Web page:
From LatinoFoxNews.com, 14 Sept 2011.
San Diego – Increasing the incomes of migrant farmworkers by 40 percent would add just $15 to what the average U.S. household spends every year on fruits and vegetables, according to a researcher at University of California Davis.
Philip Martin, a professor in UC Davis’ Department of Agricultural and Resource Economics, says Americans spend relatively little on food and that the mostly Hispanic workers who harvest U.S. produce get only a small fraction of the retail price.
The total budget for food for an average U.S. household is $6,400 per year, Martin, the author of the 2009 book “Importing Poverty? Immigration and the Changing Face of Rural America,” said in an interview with Efe.
Citing the Consumer Expenditure Survey of the U.S. Bureau of Labor Statistics, the researcher said that of this amount, about 60 percent represents the spending on food to prepare at home, with spending on meat totaling $841, fruits $220 and fresh vegetables $209.
Meanwhile, he said, an average of $435 is spent on alcoholic beverages annually by each household.
Growers and their employees are receiving an ever smaller portion of the retail price, Martin said.
“Consumer spending on fruits and fresh vegetables means earnings of $118 for the grower. The agricultural labor costs are usually less than a third of a farm’s income on fruits and fresh vegetables, and so an average home spends $38 per year on the wages for agricultural workers,” he said.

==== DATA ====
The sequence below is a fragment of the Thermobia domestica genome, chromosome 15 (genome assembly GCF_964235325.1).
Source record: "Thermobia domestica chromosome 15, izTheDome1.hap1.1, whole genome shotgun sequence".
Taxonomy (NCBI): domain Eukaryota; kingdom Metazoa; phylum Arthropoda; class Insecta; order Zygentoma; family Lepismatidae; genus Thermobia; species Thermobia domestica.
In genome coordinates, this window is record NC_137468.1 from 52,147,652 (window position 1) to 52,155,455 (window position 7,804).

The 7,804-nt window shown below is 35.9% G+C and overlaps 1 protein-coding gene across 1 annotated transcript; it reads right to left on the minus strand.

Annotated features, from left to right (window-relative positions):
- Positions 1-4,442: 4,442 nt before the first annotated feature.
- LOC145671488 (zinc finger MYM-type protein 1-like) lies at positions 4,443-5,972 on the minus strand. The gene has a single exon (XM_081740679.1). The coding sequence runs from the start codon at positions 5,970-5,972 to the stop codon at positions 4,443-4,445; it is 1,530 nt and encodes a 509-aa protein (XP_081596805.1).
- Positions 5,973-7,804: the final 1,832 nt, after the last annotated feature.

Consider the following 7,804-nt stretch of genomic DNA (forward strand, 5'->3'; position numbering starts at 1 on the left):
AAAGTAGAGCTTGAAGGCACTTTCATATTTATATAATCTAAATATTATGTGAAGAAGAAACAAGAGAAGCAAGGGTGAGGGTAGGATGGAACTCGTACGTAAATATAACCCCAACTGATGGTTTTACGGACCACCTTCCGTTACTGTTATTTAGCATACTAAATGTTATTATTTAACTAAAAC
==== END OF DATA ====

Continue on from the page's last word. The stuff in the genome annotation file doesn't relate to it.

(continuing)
This means that for every dollar spent on fruits, consumers are funneling 30 cents to the grower and 10 cents to the farmworkers.
For vegetables, the comparable figures are 15 cents and 8 cents, respectively.
Martin emphasized that about half the farmworkers employed in the United States are undocumented foreigners, which partially explains the low labor costs for these products.
The low salaries, the physical effort and the seasonal nature of the work mean that very few U.S. citizens are willing to work in this sector, jobs in which are usually reserved for people with little knowledge of English, low levels of education or a lack of other opportunities.
“For the typical household, an increase of 40 percent in agricultural labor costs translated into an increase of 3.6 percent in retail prices. If the agricultural salaries increase by 40 percent, and this increase is passed on to the consumers, the annual spending on fruits and fresh vegetables would increase by about $15 per year, the cost of two movie tickets,” said Martin.
A migrant farmworker currently earning $10,000 a year would see his or her annual income increase to $14,000, Martin said.